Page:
DAVID LITTLEPROUD: I'm not, I'm not saying that they shouldn't be incentivised, but when you've had a plan sitting in your desk for six months and you ignored it shows-
PETER STEFANOVIC: Prioritised. I meant, prioritised.
DAVID LITTLEPROUD: Well, well that should be prioritised. You're talking billions of dollars' worth of product to the Victorian economy that's been sitting there. Farmers have to make commercial decisions, not exactly when it's ready and ripe - they need to make those commercial decisions before the crop becomes ripe and they haven't been afforded that respect by the Victorian Government.
Now, I don't I don't begrudge them by wanting to bring in international students or tennis players, but when this- you've had a plan sitting in your table for six months and you've done nothing about it, and you've got to understand farmers need to make commercial decisions in the lead up to picking that crop, that you have a responsibility to your, to your people - where they're living in regional Victoria - they're just as precious as someone living in Melbourne.
And this is where it seems to be a two state system down in Victoria. And unfortunately, we've got city centric state governments that are making decisions predicated on what's popular and right for the city, parts of our country and for getting regional Australia. We're the forgotten Australians out here, and it’s time that state governments lived up to their responsibility of governing for all Australians.
PETER STEFANOVIC: Just on the tennis, what do you make of the tennis players who are complaining about conditions?
DAVID LITTLEPROUD: Harden up. I mean, as I understand it, to get through the first round there's 100 grand on offer to any player that does that - that's not a bad payday in anyone's, in anyone's mind. So look, I think there might be a few prima-donnas amongst them, if they want to go and exercise their right to make money - which I fully respect - there are, under this pandemic, restrictions that we all have a responsibility to respect and be part of because we're part of a global community. So I think they're being a bit precious and they should just get on with the job.
PETER STEFANOVIC: Do you think the thousands of people who are wanting to return home to Victoria have a right to be miffed at the moment, given the treatment that some tennis players are receiving?
DAVID LITTLEPROUD: Well, I think obviously we brought in thousands and we're working with the states on lifting the caps. And in fact, this Aspen Medical - and this is the important aspect to this Aspen Medical proposal for agriculture, because we're talking about 25,000 that could come in - It's in addition to the caps, so it wouldn't actually put any strain at the back of the queue because Aspen Medical would be able to isolate in facilities that are of a high enough standard to be able to provide that comfort.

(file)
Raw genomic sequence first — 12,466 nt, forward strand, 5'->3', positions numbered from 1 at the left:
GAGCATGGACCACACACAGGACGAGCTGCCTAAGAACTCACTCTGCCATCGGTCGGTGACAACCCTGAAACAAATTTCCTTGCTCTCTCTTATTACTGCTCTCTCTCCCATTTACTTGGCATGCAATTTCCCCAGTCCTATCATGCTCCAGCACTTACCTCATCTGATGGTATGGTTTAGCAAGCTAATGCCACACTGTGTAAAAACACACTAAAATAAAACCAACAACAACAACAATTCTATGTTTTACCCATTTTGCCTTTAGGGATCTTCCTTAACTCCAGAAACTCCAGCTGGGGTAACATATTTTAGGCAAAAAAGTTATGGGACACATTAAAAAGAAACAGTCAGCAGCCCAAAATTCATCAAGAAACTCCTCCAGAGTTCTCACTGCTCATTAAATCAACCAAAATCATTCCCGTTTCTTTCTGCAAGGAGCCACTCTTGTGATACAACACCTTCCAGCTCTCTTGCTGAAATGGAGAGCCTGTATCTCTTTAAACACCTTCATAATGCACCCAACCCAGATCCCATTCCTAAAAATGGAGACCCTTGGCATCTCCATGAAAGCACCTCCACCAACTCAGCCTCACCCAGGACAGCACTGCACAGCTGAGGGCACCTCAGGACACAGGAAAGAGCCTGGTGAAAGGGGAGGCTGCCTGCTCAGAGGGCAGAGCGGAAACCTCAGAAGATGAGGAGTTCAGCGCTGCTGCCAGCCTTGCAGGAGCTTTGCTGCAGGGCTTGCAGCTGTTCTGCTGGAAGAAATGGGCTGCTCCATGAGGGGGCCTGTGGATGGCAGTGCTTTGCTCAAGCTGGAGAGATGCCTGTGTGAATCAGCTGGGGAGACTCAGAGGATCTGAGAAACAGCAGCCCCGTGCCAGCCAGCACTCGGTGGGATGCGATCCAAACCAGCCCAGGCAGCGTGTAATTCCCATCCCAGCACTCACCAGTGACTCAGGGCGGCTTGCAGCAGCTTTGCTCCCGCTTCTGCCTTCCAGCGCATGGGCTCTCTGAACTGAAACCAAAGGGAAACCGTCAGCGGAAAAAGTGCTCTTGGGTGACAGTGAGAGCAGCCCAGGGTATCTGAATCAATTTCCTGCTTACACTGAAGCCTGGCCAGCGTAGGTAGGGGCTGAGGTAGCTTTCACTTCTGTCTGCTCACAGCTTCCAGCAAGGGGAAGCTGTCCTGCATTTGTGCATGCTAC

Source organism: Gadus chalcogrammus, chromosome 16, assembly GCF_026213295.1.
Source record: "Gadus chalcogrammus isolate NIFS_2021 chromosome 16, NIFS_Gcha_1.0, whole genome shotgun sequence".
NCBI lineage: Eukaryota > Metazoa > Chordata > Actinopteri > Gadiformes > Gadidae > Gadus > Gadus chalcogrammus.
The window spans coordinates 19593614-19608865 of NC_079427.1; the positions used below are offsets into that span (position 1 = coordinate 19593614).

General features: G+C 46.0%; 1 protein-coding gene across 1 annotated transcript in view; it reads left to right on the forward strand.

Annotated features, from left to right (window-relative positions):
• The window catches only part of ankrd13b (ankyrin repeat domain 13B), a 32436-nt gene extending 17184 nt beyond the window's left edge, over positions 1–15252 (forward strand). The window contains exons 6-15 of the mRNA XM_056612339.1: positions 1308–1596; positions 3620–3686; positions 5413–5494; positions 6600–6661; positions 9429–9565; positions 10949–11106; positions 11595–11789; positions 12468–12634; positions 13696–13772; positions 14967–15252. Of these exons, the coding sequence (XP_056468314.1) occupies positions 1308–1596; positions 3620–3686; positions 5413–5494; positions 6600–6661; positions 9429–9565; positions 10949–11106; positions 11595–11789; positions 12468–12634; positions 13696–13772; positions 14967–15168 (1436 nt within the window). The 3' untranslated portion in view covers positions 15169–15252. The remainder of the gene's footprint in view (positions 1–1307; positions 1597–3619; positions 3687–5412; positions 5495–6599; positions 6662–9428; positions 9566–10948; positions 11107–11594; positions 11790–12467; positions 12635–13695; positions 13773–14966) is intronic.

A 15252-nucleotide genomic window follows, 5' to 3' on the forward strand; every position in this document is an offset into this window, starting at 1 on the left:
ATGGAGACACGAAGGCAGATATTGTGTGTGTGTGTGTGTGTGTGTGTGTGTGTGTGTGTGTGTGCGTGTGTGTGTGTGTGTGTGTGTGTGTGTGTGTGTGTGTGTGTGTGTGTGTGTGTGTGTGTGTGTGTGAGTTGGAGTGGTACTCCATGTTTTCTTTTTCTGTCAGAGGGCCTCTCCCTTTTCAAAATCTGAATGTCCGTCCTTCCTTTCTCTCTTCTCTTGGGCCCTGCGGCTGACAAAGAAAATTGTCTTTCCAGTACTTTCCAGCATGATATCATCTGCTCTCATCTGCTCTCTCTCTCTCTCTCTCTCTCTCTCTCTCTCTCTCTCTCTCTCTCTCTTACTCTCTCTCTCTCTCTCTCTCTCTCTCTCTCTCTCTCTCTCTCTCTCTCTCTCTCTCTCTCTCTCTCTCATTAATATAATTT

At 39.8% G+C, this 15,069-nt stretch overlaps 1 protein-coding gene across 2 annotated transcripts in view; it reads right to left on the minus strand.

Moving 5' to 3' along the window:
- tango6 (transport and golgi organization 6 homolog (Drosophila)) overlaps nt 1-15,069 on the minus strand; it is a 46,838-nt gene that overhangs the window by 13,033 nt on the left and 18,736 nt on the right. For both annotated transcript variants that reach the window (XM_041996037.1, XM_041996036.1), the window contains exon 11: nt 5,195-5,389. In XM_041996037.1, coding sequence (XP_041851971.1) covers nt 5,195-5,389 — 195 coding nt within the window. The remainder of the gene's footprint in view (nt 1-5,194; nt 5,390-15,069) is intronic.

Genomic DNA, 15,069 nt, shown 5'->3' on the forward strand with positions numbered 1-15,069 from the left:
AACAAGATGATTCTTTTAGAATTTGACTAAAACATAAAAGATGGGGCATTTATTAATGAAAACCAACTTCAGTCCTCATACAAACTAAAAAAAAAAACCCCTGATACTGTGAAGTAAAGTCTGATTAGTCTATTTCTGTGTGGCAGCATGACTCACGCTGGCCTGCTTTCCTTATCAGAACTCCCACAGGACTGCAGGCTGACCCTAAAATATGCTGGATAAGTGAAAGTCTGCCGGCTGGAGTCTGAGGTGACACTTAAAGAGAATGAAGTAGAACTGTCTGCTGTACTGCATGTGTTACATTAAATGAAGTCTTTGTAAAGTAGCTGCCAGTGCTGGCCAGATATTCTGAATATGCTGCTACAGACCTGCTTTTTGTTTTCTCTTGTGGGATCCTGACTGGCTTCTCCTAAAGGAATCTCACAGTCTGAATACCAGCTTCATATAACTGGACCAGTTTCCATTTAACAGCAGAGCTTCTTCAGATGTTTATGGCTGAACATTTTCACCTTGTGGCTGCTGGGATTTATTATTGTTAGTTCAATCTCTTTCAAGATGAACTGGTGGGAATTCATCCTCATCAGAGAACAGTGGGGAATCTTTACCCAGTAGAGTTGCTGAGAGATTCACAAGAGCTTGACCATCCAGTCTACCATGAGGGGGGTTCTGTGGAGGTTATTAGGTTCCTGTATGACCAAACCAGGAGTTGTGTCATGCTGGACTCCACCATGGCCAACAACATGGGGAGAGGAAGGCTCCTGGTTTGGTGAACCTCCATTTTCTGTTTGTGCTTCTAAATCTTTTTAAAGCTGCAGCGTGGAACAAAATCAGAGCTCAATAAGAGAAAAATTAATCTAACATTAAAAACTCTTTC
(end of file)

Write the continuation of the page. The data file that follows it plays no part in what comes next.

So this is where we're trying to work with the states to lift the caps. And I get their reluctance to, to jump in boots and all. Victoria's found from bitter experience that if you don't have the right protocol arrangements then we can see an outbreak. So that's why it's important that we continue to work with them about how we achieve that. And we're trying to work through with all those Australians that want to come home as quickly as we possibly can, understanding the circumstances the public health responsibility have - not just to them but to the Australians that are here in Australia at the moment. We have a responsibility to them to make sure we continue to keep them safe as well.
PETER STEFANOVIC: And just finally, Tropical Cyclone Kimi, looks like it's going to make landfall probably sometime this evening, Is- are all the defences in place, Minister? Is everything as it should be up there? What concerns do you have?
DAVID LITTLEPROUD: Yeah well obviously, this is their first rodeo up there, but I've got to say the Queensland officials have done an exemplary job in preparing. We planned for this back in July, August between states and Emergency Management Australia to make sure that we can have a coordinated approach. I'm confident that they've got everything in place. The big, the big risk for us, not only is the destructive winds, but everything saturated up there at the moment - so it's important we understand that there will be flooding. And I just say to everybody, it's not just the responsibility of governments to be prepared, they also have a personal responsibility - not just to themselves, but to their family and particularly those emergency service personnel who are putting their lives on the line for them. So I just say, please be prepared, not just for the destructive winds but for the subsequent flooding. And we just need to make sure you listen and hear- adhere to what you have been asked to do.
PETER STEFANOVIC: All right. David Littleproud, thanks for your time, as always. Talk to you soon.
DAVID LITTLEPROUD: Thanks, mate.